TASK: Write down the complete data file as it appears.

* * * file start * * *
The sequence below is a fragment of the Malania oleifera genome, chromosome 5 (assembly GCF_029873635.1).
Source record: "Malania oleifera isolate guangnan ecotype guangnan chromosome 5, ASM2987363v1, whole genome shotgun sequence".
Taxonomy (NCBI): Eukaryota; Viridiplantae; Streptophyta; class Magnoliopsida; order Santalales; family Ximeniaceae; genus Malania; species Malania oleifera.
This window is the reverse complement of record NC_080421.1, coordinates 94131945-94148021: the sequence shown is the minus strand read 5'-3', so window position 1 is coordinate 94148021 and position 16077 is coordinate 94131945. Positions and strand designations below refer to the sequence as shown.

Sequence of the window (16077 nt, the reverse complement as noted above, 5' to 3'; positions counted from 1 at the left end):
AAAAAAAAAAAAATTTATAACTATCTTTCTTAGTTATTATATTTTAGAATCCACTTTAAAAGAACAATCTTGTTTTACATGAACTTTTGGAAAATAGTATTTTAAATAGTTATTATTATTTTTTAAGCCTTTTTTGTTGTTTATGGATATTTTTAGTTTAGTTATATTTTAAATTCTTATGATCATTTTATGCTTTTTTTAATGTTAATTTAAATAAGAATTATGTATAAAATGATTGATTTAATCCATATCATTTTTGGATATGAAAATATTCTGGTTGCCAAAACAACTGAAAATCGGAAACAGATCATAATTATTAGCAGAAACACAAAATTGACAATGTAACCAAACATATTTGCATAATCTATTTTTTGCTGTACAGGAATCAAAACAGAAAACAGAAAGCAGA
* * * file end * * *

The sequence below is a fragment of the Malania oleifera genome, chromosome 5 (assembly GCF_029873635.1).
Source record: "Malania oleifera isolate guangnan ecotype guangnan chromosome 5, ASM2987363v1, whole genome shotgun sequence".
Taxonomy (NCBI): Eukaryota; Viridiplantae; Streptophyta; class Magnoliopsida; order Santalales; family Ximeniaceae; genus Malania; species Malania oleifera.
This window is the reverse complement of record NC_080421.1, coordinates 94131945-94148021: the sequence shown is the minus strand read 5'-3', so window position 1 is coordinate 94148021 and position 16077 is coordinate 94131945. Positions and strand designations below refer to the sequence as shown.

Sequence of the window (16077 nt, the reverse complement as noted above, 5' to 3'; positions counted from 1 at the left end):
AAAAAAAAAAAAATTTATAACTATCTTTCTTAGTTATTATATTTTAGAATCCACTTTAAAAGAACAATCTTGTTTTACATGAACTTTTGGAAAATAGTATTTTAAATAGTTATTATTATTTTTTAAGCCTTTTTTGTTGTTTATGGATATTTTTAGTTTAGTTATATTTTAAATTCTTATGATCATTTTATGCTTTTTTTAATGTTAATTTAAATAAGAATTATGTATAAAATGATTGATTTAATCCATATCATTTTTGGATATGAAAATATTCTGGTTGCCAAAACAACTGAAAATCGGAAACAGATCATAATTATTAGCAGAAACACAAAATTGACAATGTAACCAAACATATTTGCATAATCTATTTTTTGCTGTACAGGAATCAAAACAGAAAACAGAAAGCAGA